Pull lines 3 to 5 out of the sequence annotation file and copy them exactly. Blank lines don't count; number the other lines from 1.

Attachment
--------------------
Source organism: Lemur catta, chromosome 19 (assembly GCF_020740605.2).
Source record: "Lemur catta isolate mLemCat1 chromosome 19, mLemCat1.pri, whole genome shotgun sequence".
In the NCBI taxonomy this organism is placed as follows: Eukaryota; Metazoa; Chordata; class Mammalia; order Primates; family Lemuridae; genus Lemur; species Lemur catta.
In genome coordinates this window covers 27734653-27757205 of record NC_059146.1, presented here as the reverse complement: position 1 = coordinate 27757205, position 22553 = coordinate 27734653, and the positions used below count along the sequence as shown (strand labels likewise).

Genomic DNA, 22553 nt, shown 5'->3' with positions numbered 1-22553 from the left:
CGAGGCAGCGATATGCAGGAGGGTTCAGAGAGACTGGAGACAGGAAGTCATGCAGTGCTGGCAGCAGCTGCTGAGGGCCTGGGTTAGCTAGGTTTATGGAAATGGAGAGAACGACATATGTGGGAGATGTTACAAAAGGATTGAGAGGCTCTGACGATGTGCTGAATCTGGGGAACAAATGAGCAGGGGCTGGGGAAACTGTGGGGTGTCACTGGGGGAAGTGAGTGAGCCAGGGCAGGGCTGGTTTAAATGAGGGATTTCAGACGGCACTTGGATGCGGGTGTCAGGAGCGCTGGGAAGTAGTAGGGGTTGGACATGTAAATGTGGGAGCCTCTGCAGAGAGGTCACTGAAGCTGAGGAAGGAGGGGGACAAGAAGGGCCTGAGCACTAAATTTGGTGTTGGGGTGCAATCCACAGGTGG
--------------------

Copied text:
In the NCBI taxonomy this organism is placed as follows: Eukaryota; Metazoa; Chordata; class Mammalia; order Primates; family Lemuridae; genus Lemur; species Lemur catta.
In genome coordinates this window covers 27734653-27757205 of record NC_059146.1, presented here as the reverse complement: position 1 = coordinate 27757205, position 22553 = coordinate 27734653, and the positions used below count along the sequence as shown (strand labels likewise).

Genomic DNA, 22553 nt, shown 5'->3' with positions numbered 1-22553 from the left: